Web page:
Unlikeable Female Characters
The Women Pop Culture Wants You to Hate
"A fresh feminist appraisal of the pop culture canon." —Publishers Weekly
How bitches, trainwrecks, shrews, and crazy women have taken over pop culture and liberated women from having to be nice.
Female characters throughout history have been burdened by the moral trap that is likeability. Any woman who dares to reveal her messy side has been treated as a cautionary tale. Today, unlikeable female characters are everywhere in film, TV, and wider pop culture. For the first time ever, they are being accepted by audiences and even showered with industry awards. We are finally accepting that women are—gasp—fully fledged human beings. How did we get to this point?
Unlikeable Female Characters traces the evolution of highly memorable female characters, examining what exactly makes them popular, how audiences have reacted to them, and the ways in which pop culture is finally allowing us to celebrate the complexities of being a woman. Anna Bogutskaya, film programmer, broadcaster, and co-founder of the horror film collective and podcast The Final Girls, takes us on a journey through popular film, TV, and music, looking at the nuances of womanhood on and off-screen to reveal whether pop culture—and society—is finally ready to embrace complicated women.
Praise for Unlikeable Female Characters:
"Fascinating, insightful, and kick-ass." —Emma Jane Unsworth, internationally bestselling author of Grown Ups and Animals
"Beautifully written." —Chelsea G. Summers, author of A Certain Hunger
"Part-cultural exposé, part-Taylor Swift album." —Clarisse Loughrey, Chief Film Critic at The Independent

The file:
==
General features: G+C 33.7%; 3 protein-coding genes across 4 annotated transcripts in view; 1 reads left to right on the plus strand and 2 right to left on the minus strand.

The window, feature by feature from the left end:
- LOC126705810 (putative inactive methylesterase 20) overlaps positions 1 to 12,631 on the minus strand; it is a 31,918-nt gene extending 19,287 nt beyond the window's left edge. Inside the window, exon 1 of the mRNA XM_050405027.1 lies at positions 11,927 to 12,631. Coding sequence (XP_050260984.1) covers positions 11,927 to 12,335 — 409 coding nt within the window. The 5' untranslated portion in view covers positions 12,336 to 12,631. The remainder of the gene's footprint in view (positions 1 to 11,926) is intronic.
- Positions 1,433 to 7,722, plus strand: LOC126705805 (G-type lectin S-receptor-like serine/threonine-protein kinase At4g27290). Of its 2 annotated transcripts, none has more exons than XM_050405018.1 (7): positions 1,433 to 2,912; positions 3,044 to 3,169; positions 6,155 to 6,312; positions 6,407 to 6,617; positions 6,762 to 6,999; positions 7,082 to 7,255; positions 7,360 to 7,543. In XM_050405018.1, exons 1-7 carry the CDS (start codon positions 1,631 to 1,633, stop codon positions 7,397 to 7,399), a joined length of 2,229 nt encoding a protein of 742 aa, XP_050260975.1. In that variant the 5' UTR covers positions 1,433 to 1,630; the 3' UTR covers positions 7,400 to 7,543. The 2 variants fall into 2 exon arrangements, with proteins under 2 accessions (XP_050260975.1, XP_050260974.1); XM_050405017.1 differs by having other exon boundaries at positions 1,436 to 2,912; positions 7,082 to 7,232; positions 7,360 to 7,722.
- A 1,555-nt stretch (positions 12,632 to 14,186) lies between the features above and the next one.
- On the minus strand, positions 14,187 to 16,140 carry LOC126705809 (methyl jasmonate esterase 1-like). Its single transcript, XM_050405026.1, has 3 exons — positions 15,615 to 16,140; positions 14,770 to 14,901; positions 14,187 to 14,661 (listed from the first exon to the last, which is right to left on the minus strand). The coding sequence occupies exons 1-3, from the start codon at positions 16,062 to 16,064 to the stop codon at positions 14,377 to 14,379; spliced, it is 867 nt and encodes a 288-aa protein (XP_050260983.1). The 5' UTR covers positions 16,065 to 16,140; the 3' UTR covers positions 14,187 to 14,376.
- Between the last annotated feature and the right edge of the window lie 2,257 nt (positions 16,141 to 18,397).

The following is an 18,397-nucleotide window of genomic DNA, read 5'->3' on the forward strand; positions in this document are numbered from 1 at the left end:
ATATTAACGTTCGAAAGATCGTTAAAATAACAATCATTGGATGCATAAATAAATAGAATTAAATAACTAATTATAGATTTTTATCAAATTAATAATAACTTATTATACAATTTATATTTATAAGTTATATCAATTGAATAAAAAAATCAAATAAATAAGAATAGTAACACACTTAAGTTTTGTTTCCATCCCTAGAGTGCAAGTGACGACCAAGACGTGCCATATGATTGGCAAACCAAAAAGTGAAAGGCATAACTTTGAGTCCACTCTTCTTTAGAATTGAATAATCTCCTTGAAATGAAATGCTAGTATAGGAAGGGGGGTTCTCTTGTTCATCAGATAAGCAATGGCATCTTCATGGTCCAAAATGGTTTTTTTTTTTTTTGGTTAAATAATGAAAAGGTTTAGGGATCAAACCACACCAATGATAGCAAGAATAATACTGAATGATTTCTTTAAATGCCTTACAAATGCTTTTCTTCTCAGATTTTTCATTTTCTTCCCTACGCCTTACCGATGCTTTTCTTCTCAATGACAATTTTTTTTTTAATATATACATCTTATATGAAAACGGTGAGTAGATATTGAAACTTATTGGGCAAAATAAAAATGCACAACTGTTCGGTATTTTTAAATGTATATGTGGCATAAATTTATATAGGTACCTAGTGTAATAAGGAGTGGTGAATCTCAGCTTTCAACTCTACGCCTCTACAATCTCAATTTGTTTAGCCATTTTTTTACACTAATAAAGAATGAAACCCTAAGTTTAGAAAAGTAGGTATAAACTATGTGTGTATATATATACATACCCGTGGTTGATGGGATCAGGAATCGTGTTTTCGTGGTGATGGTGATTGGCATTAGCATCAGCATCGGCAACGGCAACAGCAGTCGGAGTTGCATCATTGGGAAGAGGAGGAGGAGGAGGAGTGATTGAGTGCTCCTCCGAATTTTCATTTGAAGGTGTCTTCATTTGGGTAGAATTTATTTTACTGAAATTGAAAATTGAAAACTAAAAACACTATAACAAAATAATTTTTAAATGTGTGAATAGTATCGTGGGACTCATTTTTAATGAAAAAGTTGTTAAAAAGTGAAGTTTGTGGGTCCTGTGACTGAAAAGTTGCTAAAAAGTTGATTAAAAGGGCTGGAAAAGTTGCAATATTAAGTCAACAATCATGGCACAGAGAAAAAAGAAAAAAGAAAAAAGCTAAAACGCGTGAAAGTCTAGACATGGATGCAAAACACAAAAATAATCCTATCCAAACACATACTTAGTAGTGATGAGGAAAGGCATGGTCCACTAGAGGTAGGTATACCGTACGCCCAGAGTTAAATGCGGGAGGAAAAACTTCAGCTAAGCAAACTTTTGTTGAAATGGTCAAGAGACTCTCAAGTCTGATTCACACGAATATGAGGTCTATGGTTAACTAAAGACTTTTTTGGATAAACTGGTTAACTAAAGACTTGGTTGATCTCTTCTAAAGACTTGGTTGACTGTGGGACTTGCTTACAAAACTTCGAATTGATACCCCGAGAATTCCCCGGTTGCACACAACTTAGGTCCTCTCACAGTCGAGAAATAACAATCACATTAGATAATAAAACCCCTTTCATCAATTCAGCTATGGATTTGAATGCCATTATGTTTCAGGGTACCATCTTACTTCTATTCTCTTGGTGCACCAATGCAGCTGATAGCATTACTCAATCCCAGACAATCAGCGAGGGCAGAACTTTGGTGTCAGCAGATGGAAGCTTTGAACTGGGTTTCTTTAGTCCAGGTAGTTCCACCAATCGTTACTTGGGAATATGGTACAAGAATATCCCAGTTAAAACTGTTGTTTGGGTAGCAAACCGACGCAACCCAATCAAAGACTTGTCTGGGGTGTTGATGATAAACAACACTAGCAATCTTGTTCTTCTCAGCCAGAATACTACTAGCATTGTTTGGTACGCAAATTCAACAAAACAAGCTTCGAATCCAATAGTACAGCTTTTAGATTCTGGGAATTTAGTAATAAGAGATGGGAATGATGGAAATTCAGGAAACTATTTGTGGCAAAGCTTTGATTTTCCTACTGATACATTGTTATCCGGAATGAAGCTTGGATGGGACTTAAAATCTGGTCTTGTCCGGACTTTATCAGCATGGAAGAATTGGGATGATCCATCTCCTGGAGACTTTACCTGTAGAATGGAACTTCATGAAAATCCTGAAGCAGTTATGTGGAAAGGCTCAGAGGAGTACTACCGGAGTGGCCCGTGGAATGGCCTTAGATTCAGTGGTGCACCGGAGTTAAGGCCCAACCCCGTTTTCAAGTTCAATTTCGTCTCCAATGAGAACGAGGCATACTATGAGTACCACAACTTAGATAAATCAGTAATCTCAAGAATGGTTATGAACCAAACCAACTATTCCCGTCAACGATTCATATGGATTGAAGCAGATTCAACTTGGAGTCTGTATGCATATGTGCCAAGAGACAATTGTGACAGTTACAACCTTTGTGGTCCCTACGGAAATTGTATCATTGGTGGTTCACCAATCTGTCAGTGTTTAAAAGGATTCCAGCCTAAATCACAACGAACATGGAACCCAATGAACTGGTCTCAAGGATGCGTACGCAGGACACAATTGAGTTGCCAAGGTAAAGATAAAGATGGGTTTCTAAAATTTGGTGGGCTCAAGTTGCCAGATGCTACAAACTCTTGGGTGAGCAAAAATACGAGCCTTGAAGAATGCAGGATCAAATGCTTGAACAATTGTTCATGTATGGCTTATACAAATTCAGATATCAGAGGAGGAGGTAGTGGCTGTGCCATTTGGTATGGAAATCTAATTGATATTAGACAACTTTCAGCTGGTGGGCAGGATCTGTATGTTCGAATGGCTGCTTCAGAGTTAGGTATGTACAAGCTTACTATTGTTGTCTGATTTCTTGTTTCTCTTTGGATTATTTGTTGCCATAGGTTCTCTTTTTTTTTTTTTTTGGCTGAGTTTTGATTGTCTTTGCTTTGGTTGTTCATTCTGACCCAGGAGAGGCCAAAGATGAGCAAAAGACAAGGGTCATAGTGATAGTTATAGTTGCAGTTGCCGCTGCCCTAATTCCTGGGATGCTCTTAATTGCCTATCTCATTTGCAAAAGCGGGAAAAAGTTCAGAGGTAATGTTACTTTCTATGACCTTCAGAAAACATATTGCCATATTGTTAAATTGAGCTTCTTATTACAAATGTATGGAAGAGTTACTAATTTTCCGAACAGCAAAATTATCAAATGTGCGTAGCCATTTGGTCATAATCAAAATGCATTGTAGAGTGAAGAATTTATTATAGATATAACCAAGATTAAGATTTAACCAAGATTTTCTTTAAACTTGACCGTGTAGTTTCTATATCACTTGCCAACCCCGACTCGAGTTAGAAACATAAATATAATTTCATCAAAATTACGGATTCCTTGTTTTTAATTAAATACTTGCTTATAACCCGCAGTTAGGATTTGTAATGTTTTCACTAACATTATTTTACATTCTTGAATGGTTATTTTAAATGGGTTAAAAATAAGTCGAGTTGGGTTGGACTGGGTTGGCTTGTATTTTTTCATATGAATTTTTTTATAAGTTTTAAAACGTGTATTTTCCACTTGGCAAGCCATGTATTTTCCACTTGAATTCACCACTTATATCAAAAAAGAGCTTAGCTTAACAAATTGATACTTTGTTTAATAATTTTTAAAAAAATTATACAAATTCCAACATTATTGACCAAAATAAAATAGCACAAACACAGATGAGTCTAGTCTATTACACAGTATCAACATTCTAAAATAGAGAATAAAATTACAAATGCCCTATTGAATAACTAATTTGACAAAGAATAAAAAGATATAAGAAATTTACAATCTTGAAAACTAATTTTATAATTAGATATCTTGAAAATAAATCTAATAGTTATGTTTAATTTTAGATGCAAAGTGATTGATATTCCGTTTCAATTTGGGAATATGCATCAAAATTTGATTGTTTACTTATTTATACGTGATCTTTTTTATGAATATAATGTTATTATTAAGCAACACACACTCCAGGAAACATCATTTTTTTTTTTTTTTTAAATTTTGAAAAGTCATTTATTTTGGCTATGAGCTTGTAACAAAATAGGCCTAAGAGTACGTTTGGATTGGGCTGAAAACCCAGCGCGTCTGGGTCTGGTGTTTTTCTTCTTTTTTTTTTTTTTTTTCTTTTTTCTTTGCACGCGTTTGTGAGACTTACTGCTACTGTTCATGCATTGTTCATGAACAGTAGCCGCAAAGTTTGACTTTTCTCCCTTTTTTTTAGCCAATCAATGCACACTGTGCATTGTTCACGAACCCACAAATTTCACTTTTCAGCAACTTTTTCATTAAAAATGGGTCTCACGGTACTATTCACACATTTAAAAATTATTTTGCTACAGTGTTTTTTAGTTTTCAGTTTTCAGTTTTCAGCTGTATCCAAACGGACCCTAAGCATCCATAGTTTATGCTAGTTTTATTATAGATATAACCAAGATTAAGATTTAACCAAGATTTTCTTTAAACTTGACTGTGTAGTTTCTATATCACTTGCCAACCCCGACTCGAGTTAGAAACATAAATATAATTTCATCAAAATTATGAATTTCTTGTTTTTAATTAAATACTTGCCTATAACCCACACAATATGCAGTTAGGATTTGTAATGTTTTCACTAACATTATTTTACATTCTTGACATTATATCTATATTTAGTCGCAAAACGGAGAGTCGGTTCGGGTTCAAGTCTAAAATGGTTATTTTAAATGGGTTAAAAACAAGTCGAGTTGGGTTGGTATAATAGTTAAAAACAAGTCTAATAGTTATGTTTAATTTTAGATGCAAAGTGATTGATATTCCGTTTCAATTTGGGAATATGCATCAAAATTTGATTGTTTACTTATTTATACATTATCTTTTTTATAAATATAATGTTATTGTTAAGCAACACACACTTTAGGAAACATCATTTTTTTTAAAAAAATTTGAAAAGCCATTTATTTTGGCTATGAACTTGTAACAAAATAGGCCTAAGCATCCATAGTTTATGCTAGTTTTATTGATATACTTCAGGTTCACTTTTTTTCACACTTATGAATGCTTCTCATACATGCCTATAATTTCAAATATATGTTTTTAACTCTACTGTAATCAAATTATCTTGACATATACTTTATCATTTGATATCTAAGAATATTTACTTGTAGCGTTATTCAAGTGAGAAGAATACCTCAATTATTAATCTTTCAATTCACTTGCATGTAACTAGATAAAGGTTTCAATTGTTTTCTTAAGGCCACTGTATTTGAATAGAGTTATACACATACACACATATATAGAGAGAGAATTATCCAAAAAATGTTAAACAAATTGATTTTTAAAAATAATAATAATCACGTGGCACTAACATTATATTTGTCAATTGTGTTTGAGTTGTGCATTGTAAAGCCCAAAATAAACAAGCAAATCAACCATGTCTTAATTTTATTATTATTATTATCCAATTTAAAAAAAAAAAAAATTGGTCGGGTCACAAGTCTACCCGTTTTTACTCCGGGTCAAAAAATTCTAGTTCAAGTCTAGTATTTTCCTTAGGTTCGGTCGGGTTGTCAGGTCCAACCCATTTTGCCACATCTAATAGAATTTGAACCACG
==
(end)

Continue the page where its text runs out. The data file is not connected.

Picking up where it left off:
"Brilliant masterpiece breaking down the tired tropes of TV and beyond." —Aparna Shewakramani, author of She's Unlikeable and star of Indian Matchmaking
This sharp debut by Bogutskaya, a film programmer for the Edinburgh International Film Festival, examines how gender norms affect the reception of female characters and celebrities. Likability, Bogutskaya argues, is a proxy for how much a woman conforms with traditional femininity, and she explores media depictions of women who break social expectations, outlining nine types of "unlikeable women" that include "the bitch," "the mean girl," and "the trainwreck." On "the shrew," she suggests that the virulent hatred Breaking Bad fans directed at character Skyler White stemmed from her failure to passively "stand by" her drug lord husband's immoral exploits. The author contends that the conservative backlash to the explicit sexuality of Cardi B and Megan Thee Stallion's song "WAP" demonstrates that, even though "Western visual culture has been shaped around profiting off images of female beauty," women are expected to downplay their own sexual desires at risk of being deemed a "slut." Other chapters on Mean Girls villain Regina George, Marquise de Merteuil from Dangerous Liaisons, and Fleabag from the show of the same name serve up bracing critiques of how audiences' sexism boxes in female characters and how women artists have pushed back against restrictive tropes. The result is a fresh feminist appraisal of the pop culture canon.